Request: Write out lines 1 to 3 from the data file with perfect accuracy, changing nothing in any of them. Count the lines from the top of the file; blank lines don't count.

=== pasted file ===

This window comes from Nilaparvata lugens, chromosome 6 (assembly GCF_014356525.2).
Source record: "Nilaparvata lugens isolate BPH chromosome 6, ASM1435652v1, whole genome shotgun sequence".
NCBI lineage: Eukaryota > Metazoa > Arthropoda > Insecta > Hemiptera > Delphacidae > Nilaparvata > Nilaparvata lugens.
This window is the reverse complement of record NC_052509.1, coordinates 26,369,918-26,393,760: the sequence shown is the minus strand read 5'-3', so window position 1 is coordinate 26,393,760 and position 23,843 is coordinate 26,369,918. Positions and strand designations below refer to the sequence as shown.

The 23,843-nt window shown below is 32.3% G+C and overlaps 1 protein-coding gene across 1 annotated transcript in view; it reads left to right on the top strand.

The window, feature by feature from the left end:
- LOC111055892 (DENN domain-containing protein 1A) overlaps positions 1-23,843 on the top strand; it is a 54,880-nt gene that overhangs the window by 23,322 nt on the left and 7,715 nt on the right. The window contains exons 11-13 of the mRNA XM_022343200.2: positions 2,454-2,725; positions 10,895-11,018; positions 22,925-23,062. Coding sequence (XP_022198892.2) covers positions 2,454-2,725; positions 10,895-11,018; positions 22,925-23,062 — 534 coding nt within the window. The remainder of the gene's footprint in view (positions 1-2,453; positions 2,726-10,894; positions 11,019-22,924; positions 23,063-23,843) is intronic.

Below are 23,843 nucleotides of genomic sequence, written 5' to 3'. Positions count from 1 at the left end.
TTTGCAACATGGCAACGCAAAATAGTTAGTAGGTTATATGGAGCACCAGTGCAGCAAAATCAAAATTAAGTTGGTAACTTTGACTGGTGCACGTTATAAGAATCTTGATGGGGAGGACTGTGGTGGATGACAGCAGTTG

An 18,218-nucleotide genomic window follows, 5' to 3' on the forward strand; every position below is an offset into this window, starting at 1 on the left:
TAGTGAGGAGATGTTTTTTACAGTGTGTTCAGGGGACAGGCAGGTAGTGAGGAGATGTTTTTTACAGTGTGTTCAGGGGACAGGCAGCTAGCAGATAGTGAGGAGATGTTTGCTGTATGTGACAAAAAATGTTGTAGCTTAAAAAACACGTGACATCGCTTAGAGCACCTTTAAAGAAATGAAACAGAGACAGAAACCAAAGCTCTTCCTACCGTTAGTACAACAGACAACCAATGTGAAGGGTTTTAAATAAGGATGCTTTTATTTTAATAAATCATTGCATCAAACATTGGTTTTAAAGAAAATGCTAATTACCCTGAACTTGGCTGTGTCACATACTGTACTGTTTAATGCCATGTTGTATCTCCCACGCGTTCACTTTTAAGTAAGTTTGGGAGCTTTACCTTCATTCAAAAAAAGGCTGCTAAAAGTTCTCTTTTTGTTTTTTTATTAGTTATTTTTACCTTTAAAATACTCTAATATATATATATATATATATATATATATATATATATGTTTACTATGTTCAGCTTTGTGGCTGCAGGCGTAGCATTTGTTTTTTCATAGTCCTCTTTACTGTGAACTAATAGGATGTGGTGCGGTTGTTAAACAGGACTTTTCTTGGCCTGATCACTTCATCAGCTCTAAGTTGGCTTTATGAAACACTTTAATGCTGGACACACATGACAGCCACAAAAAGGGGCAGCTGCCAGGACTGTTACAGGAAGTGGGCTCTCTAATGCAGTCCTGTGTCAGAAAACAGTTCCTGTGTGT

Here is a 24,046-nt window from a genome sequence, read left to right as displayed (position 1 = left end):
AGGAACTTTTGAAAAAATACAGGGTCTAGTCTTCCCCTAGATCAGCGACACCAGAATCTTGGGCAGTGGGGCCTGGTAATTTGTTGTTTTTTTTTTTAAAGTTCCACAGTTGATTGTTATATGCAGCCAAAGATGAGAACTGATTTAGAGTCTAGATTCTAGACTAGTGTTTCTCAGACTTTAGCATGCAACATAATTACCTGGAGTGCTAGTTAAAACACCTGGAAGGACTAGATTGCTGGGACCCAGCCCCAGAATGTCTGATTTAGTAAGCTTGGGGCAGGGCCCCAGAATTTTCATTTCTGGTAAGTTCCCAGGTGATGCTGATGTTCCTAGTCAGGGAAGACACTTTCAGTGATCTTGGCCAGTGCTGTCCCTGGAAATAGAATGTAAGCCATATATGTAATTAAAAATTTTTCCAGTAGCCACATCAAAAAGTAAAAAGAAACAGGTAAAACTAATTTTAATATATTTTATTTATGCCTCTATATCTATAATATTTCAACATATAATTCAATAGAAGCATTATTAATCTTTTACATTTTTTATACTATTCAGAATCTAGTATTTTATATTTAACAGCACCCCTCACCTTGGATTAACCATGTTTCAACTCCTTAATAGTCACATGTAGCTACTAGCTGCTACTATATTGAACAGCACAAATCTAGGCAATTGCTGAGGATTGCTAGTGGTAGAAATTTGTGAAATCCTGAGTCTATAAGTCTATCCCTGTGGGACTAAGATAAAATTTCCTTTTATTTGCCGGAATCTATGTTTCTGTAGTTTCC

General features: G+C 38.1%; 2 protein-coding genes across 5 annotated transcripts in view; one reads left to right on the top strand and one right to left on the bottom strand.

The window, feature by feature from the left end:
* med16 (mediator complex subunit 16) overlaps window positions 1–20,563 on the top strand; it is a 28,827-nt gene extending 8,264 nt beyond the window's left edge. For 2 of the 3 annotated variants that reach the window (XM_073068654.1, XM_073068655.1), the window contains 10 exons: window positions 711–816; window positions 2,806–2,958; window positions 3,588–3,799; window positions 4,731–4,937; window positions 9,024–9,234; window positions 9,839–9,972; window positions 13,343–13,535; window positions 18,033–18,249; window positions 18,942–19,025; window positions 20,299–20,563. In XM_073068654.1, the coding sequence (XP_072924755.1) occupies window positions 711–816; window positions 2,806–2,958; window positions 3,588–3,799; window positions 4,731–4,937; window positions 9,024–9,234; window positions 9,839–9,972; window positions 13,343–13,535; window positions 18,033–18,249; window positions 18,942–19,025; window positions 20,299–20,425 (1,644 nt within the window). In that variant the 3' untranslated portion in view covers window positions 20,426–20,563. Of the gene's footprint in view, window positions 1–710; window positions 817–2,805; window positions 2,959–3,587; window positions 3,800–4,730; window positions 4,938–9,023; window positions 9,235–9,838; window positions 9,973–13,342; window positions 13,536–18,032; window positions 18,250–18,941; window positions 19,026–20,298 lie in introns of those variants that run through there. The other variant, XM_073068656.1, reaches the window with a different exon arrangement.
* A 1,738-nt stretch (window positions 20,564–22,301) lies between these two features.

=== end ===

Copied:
This window comes from Nilaparvata lugens, chromosome 6 (assembly GCF_014356525.2).
Source record: "Nilaparvata lugens isolate BPH chromosome 6, ASM1435652v1, whole genome shotgun sequence".
NCBI lineage: Eukaryota > Metazoa > Arthropoda > Insecta > Hemiptera > Delphacidae > Nilaparvata > Nilaparvata lugens.